When I grow up I want to be a doctor, a neurosurgeon, a pilot, a CEO of a big company etc. These are the dreams we had when we were young and our children continue to have and tell when asked the question: what do you want to do when you grow up? Society and our education system preach the gospel of success that is defined by titles, palatial homes, wealth and power. We live our lives knowing this is what will get us a name in that great book of life. In primary school, I worked hard to get into a national school because I was told anything less than that meant I would not achieve what I wanted in life. Students who went to national schools had already qualified in the great book of life. Unfortunately, I did not cut national school. No one in my school did but that’s a story of another time. It meant I had to work twice as hard to earn a ticket to the successful forever after story.
So I woke up every day for 4 years at 4 am and slept at midnight. This wasn’t the difficult part of this pension chase. My school had no water so we had to run 2 kilometres away from the school to a pond to fetch water, shower and run back through a dusty road with pebbles and thorns. All this was to be done within 30 minutes. The result is, of course, you were as dusty as you left. We had white shirts and games shorts for uniform in a school with no piped water. Am yet to know who came up with this design. But it is what it is. Drinking water was supplied in a 200ml cup and was to last you the whole day. The scientists who talked about drinking 2-5 litres a day to remain healthy had not visited my high school because we were as healthy as Francis Atwoli in his younger years. I did not achieve what I wanted at the end of the 4 years but I left with an A- and a tree I planted in my name. I wonder what that tree would say if it met me today. Of all the places you thought of planting me, you had to choose a semi-arid region and specifically a school with no water. Am sure the roots would strangle me if they saw me.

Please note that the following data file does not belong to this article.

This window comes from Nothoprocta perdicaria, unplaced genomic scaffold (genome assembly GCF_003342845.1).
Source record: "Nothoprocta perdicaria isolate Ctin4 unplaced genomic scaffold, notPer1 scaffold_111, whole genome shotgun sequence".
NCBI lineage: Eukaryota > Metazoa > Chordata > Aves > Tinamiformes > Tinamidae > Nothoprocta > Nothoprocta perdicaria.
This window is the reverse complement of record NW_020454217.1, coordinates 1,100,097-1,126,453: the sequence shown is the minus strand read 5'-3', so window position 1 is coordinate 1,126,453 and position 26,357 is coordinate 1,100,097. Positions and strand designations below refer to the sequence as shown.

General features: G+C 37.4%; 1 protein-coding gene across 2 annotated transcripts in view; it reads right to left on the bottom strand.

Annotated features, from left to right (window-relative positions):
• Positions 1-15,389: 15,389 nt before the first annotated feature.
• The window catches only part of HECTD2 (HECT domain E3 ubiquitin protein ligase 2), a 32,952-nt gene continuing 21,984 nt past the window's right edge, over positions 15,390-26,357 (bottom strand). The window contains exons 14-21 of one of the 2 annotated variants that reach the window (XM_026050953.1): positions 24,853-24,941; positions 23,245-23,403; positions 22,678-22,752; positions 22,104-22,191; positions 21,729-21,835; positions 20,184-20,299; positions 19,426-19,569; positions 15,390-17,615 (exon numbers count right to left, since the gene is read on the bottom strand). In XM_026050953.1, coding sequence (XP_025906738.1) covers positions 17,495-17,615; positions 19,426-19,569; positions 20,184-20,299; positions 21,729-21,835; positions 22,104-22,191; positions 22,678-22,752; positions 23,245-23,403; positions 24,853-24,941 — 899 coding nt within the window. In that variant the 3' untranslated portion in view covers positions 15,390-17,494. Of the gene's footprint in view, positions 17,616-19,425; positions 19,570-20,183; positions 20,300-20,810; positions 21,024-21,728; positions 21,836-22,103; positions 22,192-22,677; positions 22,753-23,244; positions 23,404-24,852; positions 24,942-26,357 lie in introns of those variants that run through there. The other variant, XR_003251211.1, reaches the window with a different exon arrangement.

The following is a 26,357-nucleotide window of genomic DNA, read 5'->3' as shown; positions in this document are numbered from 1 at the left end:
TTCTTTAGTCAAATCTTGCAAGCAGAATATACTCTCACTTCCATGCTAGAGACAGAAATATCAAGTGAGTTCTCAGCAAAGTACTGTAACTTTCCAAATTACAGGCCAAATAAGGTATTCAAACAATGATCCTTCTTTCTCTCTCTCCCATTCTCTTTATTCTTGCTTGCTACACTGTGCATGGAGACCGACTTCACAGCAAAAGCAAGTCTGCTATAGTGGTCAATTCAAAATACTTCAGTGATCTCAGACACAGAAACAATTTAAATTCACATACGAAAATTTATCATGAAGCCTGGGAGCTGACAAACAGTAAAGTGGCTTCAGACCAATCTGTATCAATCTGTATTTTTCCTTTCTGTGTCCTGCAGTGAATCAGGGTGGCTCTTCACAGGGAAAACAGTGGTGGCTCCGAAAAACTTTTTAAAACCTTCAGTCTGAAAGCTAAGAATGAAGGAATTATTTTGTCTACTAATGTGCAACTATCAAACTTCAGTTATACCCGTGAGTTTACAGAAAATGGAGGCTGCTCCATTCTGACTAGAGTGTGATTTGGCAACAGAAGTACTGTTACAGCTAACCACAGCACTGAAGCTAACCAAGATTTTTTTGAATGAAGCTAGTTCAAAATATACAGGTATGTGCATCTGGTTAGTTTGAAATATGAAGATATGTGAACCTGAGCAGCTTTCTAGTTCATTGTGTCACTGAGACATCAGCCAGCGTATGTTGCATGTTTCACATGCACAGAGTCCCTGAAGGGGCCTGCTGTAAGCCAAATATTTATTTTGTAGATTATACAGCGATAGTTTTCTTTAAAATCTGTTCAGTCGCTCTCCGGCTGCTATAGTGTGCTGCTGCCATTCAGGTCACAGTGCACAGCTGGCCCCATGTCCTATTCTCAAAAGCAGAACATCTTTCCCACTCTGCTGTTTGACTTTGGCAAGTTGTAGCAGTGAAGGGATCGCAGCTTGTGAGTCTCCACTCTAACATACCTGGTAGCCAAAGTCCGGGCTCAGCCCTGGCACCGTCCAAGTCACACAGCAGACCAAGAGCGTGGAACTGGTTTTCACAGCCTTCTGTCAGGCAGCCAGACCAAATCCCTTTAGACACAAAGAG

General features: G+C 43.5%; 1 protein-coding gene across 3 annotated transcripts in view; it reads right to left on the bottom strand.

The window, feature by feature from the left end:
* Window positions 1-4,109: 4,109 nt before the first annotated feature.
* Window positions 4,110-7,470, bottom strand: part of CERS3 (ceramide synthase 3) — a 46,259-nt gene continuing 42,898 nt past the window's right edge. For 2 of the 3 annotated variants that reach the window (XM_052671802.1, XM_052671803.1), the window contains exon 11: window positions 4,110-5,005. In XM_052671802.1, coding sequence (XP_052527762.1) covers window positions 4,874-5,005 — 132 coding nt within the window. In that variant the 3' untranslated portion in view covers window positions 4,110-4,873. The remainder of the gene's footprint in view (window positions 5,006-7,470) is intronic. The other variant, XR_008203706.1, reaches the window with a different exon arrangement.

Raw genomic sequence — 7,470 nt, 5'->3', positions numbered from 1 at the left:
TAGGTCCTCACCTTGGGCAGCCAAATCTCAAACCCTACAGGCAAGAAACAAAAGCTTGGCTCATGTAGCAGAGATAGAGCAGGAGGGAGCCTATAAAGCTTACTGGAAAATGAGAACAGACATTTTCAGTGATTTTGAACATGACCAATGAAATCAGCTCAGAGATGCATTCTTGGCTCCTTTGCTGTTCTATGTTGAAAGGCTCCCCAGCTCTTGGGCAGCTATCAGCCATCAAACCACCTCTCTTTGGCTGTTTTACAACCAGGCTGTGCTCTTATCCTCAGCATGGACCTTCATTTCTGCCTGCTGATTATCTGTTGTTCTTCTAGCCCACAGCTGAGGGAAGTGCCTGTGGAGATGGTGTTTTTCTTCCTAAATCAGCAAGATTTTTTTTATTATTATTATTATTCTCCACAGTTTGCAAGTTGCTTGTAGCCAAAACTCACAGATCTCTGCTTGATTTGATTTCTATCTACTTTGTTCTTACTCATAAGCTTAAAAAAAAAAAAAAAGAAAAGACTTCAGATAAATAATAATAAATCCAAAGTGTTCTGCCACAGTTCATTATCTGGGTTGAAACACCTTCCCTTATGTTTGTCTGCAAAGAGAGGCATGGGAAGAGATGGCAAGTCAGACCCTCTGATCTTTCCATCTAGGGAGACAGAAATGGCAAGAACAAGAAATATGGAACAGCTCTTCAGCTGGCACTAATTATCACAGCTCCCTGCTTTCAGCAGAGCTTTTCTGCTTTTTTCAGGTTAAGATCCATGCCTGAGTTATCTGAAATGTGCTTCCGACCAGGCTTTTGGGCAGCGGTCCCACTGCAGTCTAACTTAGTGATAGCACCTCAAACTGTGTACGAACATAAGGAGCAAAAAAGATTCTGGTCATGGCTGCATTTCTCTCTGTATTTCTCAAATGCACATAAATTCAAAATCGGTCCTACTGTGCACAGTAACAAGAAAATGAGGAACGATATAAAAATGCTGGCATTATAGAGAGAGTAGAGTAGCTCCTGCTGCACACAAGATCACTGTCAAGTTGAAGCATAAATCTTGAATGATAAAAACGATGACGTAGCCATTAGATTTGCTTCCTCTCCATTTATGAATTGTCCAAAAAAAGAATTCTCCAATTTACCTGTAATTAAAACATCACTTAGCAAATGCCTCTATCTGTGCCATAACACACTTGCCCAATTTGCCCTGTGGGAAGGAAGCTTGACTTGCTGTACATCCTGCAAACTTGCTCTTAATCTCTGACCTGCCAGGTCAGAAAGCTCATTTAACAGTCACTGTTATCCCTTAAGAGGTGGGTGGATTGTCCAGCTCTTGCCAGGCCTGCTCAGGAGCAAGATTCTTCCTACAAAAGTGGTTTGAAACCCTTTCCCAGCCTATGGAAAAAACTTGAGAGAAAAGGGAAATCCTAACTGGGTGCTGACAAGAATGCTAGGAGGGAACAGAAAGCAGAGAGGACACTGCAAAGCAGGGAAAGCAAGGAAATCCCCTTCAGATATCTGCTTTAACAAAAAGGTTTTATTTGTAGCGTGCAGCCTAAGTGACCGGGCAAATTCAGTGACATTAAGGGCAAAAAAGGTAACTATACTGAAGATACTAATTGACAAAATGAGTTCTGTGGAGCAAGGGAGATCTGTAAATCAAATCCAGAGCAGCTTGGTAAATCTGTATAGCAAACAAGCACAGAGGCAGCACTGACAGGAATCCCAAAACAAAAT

The last few weeks were a lot similar as my childhood because we were asked what we wanted to do and since the school needed to look good, the top students had no choice but to pick the courses that required higher admission points. Which school wants to be known for sending 100 students for teaching courses or marine biology? They want to be known for sending to university the highest number of doctors, actuarial scientists, computer scientists and engineers. I managed to be sneaked into the computer science gang at The University of Nairobi. The pride of coming to the big city where the school had water and I could do whatever I wanted was like a dream come true. I did not have to wear any white shirts or worry about 200ml drinking water per day. There was no frog jumping and sweeping the dormitory on Sundays. I was finally free but was I? I still had to work hard to get into the great book of life and this I was promised would be the last mile. So I needed to finish strong. No human is limited and I was in the last 10 kilometres of the full marathon.
Chase your passion, not your pension! Be inspired to learn as much as you can, to find a cause that benefits humankind – and you’ll be sought after for your quality of service and dedication to excellence